Friday, July 10, 2015


The first week of Teacher's Write has been a week of avoidance for me. After reading each of the prompts this week, I promptly went outside to garden, built some furniture, or watched some Netflix. Today I promised I would make time for writing, and so I am picking things up with Monday's Mini-Lesson and Jo's Warm-up.

Sidenote: If you don't know what Teacher's Write is, you should check it out on Kate Messner's blog

Wonderings - ideas worth exploring in writing

(I really enjoyed this activity and I'd like to do with my kids this year in the Writing Workshop I'll be running in my ELA classes each week. Doing this activity early in September would give kids an opportunity to get to know each other and share a wealth of 'writeable' topics worth exploring during the year through our Quickwrites or during Writing Workshop time.)

I wonder what my cats really think of me.

I wonder how punctuation was invented and how standard usage rules came to be.

I wonder what life was like near Cow Creek when the trailer park was a new 'upscale' community.

I wonder what it would have been like to be a rookie detective in the 1960s.

I wonder what music sounds like to someone taking Benzodiazapine.

I wonder what it was like to attend Westmount school when it first opened in 1913.

I wonder if cellular memory is possible, and what the consequences could be for organ recipients if it were possible to reconnect with those memories.

I wonder if the woman from the used postcard I bought ever found Mr. Right by searching through income tax reports at her job.

I wonder what happens to things we no longer remember - are they still stored in the brain somewhere, or do they cease to exist?

I wonder if twins see the world differently than each other, or if there would be some distinct similarities in their perceptions due to genetics.

I wonder how my relationships with people would change if we interacted with each other in our dreams.

I wonder what Rat Creek Nuisance Grounds looked like and who frequented it.

I wonder what it was like to live in the tent city that grew on the riverbank south of Downtown Edmonton in the early '20s as people moved to the city from the surrounding farmland.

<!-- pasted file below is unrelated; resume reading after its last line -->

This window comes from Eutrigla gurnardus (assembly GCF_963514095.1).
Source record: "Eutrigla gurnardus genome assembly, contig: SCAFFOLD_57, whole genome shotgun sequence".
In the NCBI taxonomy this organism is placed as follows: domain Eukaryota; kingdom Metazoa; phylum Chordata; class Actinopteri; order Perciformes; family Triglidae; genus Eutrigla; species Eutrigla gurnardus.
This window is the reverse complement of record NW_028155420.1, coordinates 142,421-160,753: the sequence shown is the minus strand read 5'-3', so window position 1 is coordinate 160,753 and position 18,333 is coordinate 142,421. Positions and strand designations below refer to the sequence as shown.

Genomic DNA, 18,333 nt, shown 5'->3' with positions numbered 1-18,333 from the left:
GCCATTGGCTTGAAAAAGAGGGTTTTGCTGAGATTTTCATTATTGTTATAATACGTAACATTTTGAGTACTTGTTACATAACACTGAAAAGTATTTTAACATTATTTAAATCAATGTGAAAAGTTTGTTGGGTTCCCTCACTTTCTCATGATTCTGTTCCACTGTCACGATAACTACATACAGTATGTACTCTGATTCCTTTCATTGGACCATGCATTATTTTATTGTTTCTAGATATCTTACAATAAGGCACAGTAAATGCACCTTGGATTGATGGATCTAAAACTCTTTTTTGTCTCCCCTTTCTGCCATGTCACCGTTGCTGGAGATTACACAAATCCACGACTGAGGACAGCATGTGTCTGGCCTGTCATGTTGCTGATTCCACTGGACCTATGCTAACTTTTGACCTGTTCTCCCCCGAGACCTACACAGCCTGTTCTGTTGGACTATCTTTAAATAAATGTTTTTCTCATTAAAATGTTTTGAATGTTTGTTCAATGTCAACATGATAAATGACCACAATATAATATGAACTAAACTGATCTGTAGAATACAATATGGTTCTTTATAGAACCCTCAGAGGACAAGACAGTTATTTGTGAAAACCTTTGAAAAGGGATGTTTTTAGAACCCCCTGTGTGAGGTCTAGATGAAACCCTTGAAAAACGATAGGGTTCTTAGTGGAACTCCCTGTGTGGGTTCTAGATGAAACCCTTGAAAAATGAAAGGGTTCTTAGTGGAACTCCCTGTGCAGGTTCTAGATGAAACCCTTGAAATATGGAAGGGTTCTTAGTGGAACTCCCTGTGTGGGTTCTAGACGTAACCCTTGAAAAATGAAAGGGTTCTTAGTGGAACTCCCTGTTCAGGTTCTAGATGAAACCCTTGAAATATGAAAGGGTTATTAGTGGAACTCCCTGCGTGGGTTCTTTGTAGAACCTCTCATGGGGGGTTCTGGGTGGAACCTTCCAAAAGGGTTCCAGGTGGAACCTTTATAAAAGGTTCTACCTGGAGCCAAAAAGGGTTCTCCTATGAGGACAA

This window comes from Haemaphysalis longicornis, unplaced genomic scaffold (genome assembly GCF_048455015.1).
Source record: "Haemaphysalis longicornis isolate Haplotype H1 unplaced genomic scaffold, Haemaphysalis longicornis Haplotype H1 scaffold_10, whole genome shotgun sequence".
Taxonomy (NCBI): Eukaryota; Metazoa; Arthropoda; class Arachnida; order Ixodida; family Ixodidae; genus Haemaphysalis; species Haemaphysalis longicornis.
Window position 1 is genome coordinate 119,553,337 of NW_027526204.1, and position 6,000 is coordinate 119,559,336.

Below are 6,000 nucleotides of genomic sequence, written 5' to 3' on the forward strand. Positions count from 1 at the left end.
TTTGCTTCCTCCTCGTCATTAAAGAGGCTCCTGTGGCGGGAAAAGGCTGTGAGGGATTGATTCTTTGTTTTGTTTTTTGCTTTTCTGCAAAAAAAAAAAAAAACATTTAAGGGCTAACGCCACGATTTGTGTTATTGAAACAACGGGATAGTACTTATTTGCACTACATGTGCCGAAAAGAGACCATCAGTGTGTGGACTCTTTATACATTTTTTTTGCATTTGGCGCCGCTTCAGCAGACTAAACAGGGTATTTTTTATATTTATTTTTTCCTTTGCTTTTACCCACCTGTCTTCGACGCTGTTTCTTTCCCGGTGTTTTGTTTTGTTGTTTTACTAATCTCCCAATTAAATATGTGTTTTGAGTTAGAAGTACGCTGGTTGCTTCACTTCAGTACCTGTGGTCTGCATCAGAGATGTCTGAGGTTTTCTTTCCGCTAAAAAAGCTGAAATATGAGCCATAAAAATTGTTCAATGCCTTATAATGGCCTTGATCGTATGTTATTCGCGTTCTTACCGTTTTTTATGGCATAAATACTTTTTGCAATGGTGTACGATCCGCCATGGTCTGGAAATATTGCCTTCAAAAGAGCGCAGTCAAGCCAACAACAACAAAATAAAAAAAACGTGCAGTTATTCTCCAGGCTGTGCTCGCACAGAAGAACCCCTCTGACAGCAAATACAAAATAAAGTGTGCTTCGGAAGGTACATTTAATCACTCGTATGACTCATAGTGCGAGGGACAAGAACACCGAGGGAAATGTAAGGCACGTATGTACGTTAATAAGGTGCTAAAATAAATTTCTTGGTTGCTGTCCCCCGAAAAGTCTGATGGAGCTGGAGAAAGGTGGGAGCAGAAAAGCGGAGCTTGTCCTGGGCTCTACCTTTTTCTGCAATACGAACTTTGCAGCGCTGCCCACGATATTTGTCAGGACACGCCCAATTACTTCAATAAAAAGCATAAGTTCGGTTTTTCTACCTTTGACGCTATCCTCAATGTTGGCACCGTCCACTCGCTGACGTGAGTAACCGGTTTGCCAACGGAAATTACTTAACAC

I wonder what life was like as a homeless youth in Edmonton in the 1920s.


For me, this year has revolved around goal-setting. I set personal goals for myself: attend a self-defense class, rebuild a relationship with my parents, start spending time with my sister. I also set, and re-set, professional goals for myself: manage a reading workshop in my classroom, hold midterm and final interviews with my ELA students, run a workshop on interview-style assessments for teachers in my catchment area. I modeled setting these goals with my homeroom, showing them that I was a learner, a goal-setter, a person interested in bettering myself. They set goals, too, ones that stayed on display in my classroom from September until January. I also set goals with my ELA classes - reading goals, writing goals, goals based on criteria for particular assignments. So many goals.

The missing piece of my year has been reflection. Though over the year my students and I achieved many of our goals, personal, academic, and otherwise, we didn't pause to reflect on our progress. We didn't slow down to evaluate whether we had fully met our goals, or what our next steps should be. So, we set goals, but still remained stagnant, in a way. Or, at the very least, didn't take pause to leverage the success we had and capitalize on where it could take us next.

Now, my colleagues and my principal would tell you that I am, in fact, a very reflective teacher. I constantly evaluate how my lessons have gone, how my interactions with students and my peers have gone, and how I can improve my practice. This year I was nominated for and won a provincial award for my excellence in teaching. But for me, there was something missing in my practice this year and it has been the other half of my gung-ho goal-setting. Reflection is important, and I do reflect, but my mirror needs to focus on specific things in order to be most effective.

I think, in part, I have not turned the mirror back on my goals (and thus not encouraged my students to do the same) because I have been unsatisfied with the outcomes of some of my more challenging goals. I need to remind myself that part of the purpose of setting goals is evaluating them and re-setting them when they aren't working. Re-setting doesn't mean giving up - it's about focusing our efforts so that we can be effective and successful. It does not mean turning away, it's about working smarter.

This is something I aim to accomplish through blogging and journaling in the year to come. This summer, in particular, my goal (one of many) is to blog and reflect on writing with the Teacher's Write community. Hopefully, venturing into a safe, but public, space to reflect and write will keep me motivated to stay the course! Here's to a summer of growth!

Monday, July 7, 2014

Teachers Write